“Beau says…Beau wants me to tell you that you had a stuffed dog you called Calliope,” Christina said in desperation. “Beau had some friends over, and they spilled liquor on it, so you had to throw it away.” In her arms, Killer barked, as if for emphasis.

Katherine spun on her in sudden fury. “You’re horrible! A horrible person. I don’t know where you heard about that, but…you’re cruel. Stay away from me. Stay away from me, and stay away from my family!”

She walked away, her stride long and determined.

Silence followed her exit, except for Beau, who began to cry. But only Christina heard him.

Suddenly he stopped crying and said emphatically, “She shouldn’t be alone. Not right now.”

“Beau thinks we should follow her,” Christina said tensely.

“Follow her?” Genevieve said in disbelief. “She’d probably call the cops on us.”

“Call Jed,” Thor suggested. “Tell him to call her and ask her to meet him…where?”

“At O’Reilly’s,” Genevieve offered.

“Perfect,” Christina said. “We can follow discreetly and make sure she’s not in any trouble without scaring her even worse,” she said, already dialing.

Jed sounded both surprised and wary when she explained as much as she could. He was clearly hesitant to do as she asked. “Jed, I’m afraid for her,” Christina finally said, and that was all it took. He promised to call Katherine right away, and she hung up.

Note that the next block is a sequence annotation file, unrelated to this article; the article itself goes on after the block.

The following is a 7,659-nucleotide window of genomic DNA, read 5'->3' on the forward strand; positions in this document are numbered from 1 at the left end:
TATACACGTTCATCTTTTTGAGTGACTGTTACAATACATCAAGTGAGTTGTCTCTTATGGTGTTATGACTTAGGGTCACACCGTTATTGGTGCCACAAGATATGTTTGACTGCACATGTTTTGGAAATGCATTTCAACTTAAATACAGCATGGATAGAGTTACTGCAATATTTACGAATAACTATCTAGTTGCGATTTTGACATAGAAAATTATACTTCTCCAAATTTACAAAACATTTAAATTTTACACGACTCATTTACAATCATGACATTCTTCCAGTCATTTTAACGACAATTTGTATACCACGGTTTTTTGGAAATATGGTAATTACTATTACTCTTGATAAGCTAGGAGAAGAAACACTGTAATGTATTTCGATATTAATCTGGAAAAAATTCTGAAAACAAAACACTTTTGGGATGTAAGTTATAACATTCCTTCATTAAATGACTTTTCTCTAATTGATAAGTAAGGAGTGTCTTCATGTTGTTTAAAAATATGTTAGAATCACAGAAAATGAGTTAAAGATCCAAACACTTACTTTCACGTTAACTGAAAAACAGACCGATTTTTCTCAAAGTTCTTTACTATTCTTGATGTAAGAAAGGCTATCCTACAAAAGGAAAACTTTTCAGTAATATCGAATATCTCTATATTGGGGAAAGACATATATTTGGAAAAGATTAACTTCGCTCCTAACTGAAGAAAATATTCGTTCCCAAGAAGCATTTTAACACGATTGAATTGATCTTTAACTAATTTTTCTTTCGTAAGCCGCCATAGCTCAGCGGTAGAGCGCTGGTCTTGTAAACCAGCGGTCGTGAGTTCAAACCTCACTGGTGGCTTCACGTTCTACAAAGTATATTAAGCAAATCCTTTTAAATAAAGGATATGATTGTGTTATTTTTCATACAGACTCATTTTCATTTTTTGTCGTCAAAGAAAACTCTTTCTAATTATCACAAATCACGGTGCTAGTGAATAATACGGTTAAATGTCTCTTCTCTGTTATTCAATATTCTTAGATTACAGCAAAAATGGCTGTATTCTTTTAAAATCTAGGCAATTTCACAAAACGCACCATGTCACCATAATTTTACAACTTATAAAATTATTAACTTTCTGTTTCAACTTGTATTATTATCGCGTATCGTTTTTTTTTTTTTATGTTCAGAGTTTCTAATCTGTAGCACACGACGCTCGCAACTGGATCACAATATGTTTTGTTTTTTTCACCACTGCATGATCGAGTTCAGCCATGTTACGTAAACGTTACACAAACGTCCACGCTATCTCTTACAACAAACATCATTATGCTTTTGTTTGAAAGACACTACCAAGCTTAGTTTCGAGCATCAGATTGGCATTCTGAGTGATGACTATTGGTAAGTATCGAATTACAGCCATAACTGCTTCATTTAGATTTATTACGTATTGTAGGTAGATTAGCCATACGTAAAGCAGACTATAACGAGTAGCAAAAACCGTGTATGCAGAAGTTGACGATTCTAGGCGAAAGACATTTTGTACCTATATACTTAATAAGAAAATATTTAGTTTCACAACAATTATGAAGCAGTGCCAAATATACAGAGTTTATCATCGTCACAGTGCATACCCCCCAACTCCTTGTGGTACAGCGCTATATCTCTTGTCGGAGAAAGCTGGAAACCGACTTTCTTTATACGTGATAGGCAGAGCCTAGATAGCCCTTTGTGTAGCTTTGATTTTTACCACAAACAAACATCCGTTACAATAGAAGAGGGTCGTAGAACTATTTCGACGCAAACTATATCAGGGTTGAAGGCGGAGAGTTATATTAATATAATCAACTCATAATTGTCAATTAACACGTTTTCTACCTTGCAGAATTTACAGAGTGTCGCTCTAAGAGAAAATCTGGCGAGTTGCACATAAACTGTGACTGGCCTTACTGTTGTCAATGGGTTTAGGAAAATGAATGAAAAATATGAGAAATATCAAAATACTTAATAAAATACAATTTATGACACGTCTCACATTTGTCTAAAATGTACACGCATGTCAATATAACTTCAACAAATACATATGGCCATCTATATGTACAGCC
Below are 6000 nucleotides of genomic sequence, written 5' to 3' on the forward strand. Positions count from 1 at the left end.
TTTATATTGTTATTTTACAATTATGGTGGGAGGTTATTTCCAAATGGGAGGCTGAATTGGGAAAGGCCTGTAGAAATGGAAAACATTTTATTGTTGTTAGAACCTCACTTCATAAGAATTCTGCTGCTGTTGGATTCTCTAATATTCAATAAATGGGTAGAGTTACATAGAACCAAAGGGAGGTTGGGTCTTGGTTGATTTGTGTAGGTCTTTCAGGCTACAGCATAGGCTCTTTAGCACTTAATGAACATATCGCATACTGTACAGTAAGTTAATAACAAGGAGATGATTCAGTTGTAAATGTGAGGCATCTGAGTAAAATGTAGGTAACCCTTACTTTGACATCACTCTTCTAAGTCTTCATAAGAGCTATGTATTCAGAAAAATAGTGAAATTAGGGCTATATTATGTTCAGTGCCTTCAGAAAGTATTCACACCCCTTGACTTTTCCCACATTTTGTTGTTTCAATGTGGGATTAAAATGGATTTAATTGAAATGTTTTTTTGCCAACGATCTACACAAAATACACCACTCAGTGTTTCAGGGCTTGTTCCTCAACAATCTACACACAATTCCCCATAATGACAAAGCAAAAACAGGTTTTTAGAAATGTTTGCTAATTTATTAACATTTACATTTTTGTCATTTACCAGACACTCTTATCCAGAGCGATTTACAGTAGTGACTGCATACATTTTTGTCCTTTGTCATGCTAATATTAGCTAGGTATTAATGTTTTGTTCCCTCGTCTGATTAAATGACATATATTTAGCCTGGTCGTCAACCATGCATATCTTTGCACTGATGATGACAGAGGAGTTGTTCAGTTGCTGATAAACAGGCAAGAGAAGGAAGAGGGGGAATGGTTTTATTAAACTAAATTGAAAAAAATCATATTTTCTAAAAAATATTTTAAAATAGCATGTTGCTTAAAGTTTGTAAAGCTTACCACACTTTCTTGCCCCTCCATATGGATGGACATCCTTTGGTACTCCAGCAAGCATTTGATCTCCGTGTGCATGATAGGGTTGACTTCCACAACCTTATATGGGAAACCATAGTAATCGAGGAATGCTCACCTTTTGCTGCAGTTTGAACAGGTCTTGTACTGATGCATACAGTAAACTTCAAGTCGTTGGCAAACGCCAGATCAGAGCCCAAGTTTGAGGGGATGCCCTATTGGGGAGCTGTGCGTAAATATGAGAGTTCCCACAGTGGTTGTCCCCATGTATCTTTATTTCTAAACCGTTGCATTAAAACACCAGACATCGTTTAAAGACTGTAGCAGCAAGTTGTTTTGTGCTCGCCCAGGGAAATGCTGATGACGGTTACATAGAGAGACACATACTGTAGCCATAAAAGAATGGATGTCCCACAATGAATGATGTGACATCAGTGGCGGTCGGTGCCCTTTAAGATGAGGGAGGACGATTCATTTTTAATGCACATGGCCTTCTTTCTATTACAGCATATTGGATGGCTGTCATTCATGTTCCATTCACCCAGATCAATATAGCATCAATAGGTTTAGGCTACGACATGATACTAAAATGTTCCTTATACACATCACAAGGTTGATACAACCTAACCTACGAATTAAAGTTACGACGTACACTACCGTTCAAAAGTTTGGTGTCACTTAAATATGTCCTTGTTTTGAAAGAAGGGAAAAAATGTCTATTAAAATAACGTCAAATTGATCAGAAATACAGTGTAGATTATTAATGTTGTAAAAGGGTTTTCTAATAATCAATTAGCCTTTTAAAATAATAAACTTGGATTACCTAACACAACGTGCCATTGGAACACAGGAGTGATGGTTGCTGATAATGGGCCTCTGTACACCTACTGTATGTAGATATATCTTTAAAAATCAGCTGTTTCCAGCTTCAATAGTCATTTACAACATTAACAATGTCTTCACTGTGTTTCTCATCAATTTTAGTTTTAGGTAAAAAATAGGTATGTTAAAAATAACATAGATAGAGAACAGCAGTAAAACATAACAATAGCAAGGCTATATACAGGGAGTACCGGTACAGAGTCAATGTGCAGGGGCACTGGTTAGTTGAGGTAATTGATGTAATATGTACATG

“He’ll protect my sister?” Beau asked anxiously.

“Yes,” Christina said, and Beau let out a sigh of relief. “What don’t you follow her? Why don’t you let someone else see you?” she demanded.

He stared at her. “Don’t you think I would if I could?”

Killer whined. Christina let him hop out of her arms, and he ran right over to Beau and lowered his head to nudge the man affectionately.

“Killer can see him,” Genevieve said.

“Great. Me, and my little dog, too,” Christina said. “Come on. Let’s go catch up to Katherine and follow her to O’Reilly’s. At least we can get lunch.”

Jed didn’t know why he felt such a sense of urgency, but he drove faster than he should have and arrived at O’Reilly’s within minutes of Christina’s call, grateful that Katherine had agreed to a meeting at the pub.

He entered and immediately saw her at one of the high tables near the bar. He was relieved to see that she seemed to be okay.

“Have you learned anything that can help Beau?” she asked him eagerly as soon as he sat down.

“Anything I tell you is my own opinion, and nothing official, you know that.”

“Of course. I know you’re not a cop.”

“I’m sure there’s a connection between the victims, but I’m not sure what it is yet.”

“Great,” she muttered.

“I think I know a few things that may get us closer to the truth, though.”


“Larry Atkins pulled his weapon too quickly, but I don’t think he’s a murderer.”

Her features hardened. “He is a murderer. He murdered my brother.”

“He shot him,” Jed said quietly. “It’s not the same thing.”

She waved a hand dismissively. “Beau is still dead. And despite the rising body count, most people still believe he was a psychotic killer. Larry Atkins received a nice pension, and he’s living out in the hills with his horses. Excuse me for being just a little bit bitter.”